As a user of CSurgeries, is there a particular CSurgeries publication you recommend (either within or outside of your specialty) you recommend for our members to view and why?
As a 4th year resident, at least in my program, we haven’t started our otology rotation, so I feel like I struggle a little bit more trying to imagine and put together all the otologic surgeries. I haven’t been exposed to them nor have I seen them before. For that reason, one video that was very useful to me that I really enjoyed was Right Stapedotomy that was published by Dr. Babu at the Michigan Ear Institute. Just seeing the video, especially with the ear (it’s such intricate anatomy) was extremely useful. Having access to such a high-quality video that walks you through the surgery, seeing all the steps clearly, was really great.
Of course, there are going to be personal circumstances for which you would find a video more educational than others- depending on what your institution does or your prior experiences. One of the really neat things about CSurgeries is that there’s so much variety- not only within otolaryngology, but among all the other specialties. It’s got something for everyone.
You mentioned you are also a founder of the International Journal of Medical Students. What can you tell me about the IJMS?
Our vision was to create a space that would be made by medical students for medical students to promote research and to provide an avenue for publication that would include all specialties. We aim to speak to medical students who are in a unique part of their training. Not only do we offer a window for them to show their publications, but we are able to help get them to that high-quality level of having a paper that is amenable for publication.
It was also a very exciting to build a team of people that would be able to represent all – not only from around the globe but also those in different stages of their training. We have mentors who have guided us from the beginning, taught us to put all these pieces together and to provide not only an avenue but a service for medical students worldwide where they can publish their work and learn. Especially nowadays where medicine is guided by the paradigm of Evidence-Based Medicine, it’s critical for physicians to be able not only to do research but to understand the research that is published. It serves to train both the authors and the students who are learning to be the editors about all the different aspects of the publication process. It’s been a really very rewarding experience knowing we’ve been able to contribute to medical students’ education worldwide.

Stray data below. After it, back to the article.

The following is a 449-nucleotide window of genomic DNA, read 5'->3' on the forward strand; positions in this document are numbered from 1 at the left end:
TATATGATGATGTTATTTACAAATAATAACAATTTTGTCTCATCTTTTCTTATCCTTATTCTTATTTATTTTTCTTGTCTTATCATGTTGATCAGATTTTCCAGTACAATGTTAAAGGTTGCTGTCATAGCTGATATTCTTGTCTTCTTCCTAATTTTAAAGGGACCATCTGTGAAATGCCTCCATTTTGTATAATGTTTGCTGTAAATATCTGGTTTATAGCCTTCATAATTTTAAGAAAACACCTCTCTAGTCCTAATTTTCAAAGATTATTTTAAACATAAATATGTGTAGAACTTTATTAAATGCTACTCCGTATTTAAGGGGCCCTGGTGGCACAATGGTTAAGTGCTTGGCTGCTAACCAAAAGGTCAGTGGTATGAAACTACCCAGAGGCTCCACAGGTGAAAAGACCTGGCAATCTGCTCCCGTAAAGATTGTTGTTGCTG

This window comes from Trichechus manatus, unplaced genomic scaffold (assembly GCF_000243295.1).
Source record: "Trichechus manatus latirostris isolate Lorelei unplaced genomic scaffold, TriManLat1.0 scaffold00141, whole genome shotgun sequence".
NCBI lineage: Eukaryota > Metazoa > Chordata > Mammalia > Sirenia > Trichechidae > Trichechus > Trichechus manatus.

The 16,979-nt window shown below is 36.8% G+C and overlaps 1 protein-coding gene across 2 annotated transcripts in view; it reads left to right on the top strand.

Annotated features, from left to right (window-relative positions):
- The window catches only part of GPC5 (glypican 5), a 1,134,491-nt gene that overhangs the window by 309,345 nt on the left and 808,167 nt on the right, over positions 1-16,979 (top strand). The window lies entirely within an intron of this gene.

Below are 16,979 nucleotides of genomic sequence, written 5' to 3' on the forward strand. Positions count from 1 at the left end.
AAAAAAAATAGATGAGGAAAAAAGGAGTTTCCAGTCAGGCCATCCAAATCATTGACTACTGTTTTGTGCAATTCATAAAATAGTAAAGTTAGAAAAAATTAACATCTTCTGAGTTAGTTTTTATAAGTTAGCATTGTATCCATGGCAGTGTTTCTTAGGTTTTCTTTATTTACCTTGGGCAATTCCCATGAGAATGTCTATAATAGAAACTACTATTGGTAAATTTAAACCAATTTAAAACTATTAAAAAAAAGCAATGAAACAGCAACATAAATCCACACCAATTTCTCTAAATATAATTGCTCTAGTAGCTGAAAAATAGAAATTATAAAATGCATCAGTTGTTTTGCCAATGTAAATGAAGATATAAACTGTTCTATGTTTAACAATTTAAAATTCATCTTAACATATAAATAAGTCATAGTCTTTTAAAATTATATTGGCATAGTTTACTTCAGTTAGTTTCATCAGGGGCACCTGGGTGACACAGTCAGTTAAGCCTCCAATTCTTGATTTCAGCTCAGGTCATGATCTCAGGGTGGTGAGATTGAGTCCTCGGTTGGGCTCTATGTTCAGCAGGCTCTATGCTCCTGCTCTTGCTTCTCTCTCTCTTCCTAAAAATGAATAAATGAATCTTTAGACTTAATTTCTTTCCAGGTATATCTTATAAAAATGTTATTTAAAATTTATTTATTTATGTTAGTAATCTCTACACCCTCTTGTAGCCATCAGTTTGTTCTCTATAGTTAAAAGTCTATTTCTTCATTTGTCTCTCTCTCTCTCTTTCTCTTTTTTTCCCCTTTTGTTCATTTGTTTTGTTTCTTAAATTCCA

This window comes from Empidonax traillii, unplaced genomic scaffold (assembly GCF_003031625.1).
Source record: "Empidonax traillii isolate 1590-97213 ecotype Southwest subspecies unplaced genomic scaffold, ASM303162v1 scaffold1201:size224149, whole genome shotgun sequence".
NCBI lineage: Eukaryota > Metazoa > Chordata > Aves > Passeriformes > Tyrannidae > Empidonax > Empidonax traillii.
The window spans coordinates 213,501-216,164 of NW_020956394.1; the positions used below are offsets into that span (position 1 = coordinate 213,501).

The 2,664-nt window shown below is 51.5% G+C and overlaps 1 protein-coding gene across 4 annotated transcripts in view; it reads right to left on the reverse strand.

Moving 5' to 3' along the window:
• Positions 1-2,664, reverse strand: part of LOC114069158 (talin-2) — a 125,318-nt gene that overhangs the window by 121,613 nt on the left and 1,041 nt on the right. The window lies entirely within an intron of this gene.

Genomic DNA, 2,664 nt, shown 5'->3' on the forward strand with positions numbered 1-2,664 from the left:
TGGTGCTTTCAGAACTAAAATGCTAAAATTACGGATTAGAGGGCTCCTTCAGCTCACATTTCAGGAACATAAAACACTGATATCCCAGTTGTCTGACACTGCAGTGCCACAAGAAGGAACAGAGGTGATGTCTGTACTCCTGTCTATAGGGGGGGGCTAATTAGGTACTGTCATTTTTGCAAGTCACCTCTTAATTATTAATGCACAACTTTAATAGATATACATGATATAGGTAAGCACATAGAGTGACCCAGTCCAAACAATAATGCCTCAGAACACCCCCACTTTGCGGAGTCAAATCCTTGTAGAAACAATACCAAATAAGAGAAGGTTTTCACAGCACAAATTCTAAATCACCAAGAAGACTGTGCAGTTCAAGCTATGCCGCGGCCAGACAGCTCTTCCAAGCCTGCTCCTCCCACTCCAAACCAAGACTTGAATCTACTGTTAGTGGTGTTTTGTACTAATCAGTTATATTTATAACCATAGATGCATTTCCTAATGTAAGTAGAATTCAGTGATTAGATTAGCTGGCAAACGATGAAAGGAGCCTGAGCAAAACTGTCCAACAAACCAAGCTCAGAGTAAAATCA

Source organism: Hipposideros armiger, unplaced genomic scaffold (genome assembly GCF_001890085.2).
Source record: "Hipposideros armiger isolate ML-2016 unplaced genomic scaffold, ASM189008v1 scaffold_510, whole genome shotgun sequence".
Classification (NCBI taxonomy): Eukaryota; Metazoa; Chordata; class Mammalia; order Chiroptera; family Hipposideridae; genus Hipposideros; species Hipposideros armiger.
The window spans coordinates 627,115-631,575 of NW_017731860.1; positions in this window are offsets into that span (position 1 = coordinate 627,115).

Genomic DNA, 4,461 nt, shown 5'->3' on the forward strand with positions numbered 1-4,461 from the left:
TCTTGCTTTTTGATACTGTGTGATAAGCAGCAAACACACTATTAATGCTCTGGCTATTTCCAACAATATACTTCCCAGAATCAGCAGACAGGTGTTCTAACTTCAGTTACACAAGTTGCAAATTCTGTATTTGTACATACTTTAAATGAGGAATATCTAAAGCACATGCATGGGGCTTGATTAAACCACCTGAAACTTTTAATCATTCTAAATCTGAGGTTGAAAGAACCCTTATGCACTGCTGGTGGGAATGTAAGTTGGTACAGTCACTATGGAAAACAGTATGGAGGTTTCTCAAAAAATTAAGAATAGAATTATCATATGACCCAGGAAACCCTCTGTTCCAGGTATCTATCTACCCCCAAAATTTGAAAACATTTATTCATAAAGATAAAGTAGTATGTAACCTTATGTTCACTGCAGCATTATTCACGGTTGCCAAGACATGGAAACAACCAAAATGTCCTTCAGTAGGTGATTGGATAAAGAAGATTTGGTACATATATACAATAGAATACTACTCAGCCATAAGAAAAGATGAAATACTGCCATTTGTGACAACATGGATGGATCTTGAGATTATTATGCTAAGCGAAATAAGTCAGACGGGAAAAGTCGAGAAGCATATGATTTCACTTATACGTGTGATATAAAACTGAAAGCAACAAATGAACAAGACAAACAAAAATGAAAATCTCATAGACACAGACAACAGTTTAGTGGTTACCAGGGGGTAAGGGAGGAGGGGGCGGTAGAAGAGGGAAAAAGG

How is publishing with CSurgeries different from publishing with IJMS? How are they similar?
It’s different in the sense that the CSurgeries is a video peer-reviewed journal. It’s very visually perfect for the surgical field because it takes you through the novel of each surgery by showing what the key structures are and the key steps you need to be doing. It’s very educational, especially for people in training. In terms of similarities, both aim to educate physicians, students and other surgeons. IJMS provides an avenue for written publication of research along with the more traditional strategies while CSurgeries provides an avenue for video publication. Both share a common mission of education.
What advice do you have for international medical graduates looking to pursue surgical residency in the United States?
It’s certainly a very difficult task, but at the same time, it can be immensely rewarding. You have to be very passionate about what you want to do, what you want to accomplish, and what you want for your life. If your goals are clear and you can translate all that passion into hard work and dedication to your specialty, that goes a long way. It’s certainly hard but not impossible. I’d highly encourage you to push through the difficulties if you feel that’s your life mission. Don’t give up on your dreams.
What would you be doing if you were not a surgeon?
Oh gosh! There is nothing else I would rather be doing! I wish I could have a parallel life to be able to do all the things I want to do, but all at the same time. But certainly the life I would not give up is being a future pediatric otolaryngologist and be able to continue to participate in academics, in research and education, and in clinical practice and leadership. I look forward to playing a part in furthering the field
Upgrade your membership to continue watching
Please upgrade to membership to continue watching more videos.Upgrade Now
Renew your subscription to continue watching
Please renew your subscription to continue watching.Renew Now